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Volatility is back, at least in FX - J.P. Morgan

FXStreet (Łódź) - John Normand, FX Strategist at J.P. Morgan states that following a summer of multi-years lows in trading volumes, September opens with an increase in volatility.

Key quotes

"Over the past two months, VXY has rallied over two percentage points to 7.5%, a move that sounds trivial in absolute terms but is actually quite large from a base level near 5% in early July."

"The jump is also bigger proportionally than what is occurring in equity and some rate markets, as VIX and US swaption vol continue to respect their summer ranges (mainly bund swaption vols are rallying). What gives?"

"Just a confluence of Fed fears (US 2-yr rates are threatening a new three-year high), European secession risks (the Scottish referendum with a read-across to a UK vote on EU membership) and rising odds of ECB QE."

"There is a more interesting, underlying story unfolding, however: a year-long undershoot of FX vols brought on by a remarkably stable global business cycle and extremely loose central bank policy is reversing for somewhat familiar reasons."

"How much further could vols move? Even after this summer's rally, VXY is still priced two vol points too low for the current global macro environment of 2.9% global real GDP growth, 2.6% global CPI inflation and volatility in growth and inflation at about the same levels as early 2014."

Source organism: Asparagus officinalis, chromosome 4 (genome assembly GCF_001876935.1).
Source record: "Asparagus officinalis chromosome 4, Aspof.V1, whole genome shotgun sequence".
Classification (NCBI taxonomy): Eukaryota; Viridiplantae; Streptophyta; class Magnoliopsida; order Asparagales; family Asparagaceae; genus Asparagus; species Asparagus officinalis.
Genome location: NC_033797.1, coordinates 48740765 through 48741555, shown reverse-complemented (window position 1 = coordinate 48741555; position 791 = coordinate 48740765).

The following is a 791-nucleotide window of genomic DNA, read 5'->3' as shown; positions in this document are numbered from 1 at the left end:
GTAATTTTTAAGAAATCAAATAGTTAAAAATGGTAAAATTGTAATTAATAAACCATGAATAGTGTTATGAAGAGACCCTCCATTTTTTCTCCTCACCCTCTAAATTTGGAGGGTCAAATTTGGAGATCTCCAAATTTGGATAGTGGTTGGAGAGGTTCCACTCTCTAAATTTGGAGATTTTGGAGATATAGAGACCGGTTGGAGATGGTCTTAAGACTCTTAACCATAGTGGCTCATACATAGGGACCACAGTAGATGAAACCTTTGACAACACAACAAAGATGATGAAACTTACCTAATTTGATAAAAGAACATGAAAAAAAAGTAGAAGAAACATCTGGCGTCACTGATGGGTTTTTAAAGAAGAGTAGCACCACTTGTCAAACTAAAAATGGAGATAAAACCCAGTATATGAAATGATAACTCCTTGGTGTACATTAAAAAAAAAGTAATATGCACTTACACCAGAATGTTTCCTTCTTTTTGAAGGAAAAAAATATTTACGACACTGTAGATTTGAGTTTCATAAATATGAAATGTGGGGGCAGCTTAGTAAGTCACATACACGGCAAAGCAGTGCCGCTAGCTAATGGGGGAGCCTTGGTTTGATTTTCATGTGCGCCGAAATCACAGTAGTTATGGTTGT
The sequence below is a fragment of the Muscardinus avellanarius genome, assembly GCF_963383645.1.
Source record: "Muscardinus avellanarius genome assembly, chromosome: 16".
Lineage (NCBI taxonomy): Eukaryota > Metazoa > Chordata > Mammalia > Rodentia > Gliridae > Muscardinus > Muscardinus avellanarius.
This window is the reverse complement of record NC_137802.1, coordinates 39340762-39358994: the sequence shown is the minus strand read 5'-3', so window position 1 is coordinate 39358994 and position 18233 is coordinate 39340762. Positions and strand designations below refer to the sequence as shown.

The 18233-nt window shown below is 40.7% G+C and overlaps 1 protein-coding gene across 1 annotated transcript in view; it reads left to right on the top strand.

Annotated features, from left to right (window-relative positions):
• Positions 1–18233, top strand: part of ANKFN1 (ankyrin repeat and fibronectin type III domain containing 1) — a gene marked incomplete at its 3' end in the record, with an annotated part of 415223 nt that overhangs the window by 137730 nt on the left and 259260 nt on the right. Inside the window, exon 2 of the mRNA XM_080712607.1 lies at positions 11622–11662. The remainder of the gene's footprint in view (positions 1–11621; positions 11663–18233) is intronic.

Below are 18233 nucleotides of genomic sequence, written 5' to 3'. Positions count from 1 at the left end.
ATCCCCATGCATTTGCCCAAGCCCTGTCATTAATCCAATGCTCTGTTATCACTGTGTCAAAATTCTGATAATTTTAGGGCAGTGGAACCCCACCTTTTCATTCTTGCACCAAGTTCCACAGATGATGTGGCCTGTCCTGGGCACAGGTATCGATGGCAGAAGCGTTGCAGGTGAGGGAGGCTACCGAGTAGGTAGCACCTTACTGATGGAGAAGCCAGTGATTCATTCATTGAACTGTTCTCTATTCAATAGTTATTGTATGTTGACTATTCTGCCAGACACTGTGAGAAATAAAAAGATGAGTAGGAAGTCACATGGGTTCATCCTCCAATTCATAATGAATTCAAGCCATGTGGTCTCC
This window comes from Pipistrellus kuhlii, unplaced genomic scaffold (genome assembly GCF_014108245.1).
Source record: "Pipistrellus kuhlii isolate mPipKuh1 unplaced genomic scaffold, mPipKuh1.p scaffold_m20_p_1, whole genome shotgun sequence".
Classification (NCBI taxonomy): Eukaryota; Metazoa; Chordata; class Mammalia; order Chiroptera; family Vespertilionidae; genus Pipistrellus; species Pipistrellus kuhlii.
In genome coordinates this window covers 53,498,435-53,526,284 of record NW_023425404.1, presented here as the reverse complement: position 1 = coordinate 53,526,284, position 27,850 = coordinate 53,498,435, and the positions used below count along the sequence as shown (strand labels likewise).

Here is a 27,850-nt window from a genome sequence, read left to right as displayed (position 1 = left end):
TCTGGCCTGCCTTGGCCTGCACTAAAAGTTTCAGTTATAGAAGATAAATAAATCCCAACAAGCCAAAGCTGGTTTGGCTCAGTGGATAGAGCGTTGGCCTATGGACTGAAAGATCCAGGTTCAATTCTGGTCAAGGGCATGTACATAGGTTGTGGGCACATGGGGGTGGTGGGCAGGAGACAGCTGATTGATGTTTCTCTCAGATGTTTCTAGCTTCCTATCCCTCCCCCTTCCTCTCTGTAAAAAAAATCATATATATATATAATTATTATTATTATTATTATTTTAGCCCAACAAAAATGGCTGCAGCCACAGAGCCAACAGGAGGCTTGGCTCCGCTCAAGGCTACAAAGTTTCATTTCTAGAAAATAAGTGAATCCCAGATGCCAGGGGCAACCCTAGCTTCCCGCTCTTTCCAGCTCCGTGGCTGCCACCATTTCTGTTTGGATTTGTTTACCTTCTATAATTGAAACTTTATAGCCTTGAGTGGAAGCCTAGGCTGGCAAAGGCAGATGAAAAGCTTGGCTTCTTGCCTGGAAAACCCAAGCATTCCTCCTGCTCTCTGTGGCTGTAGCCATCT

"So as Great Moderation 2.0 makes its way out of the building over the next few months, it’s likely to leave the hallways a bit messier than they are now for the simple reason that vols have still not worked off their misalignment."

"Stay long a handful of the relatively cheap hedges in the interim (long 6-mo USD calls vs 6M6M FVAs in AUD and ZAR; long AUD/JPY vs USD/JPY puts; long NZD/USD vs USD/MXN straddles)."

"We’re not convinced that this fall will be as bad as the taper tantrum since USD longs are materially longer than they were 18 months ago, mainly due to huge euro and yen shorts."

"But the current valuation signal from VXY is nonetheless a reminder that market pricing is not yet normal."

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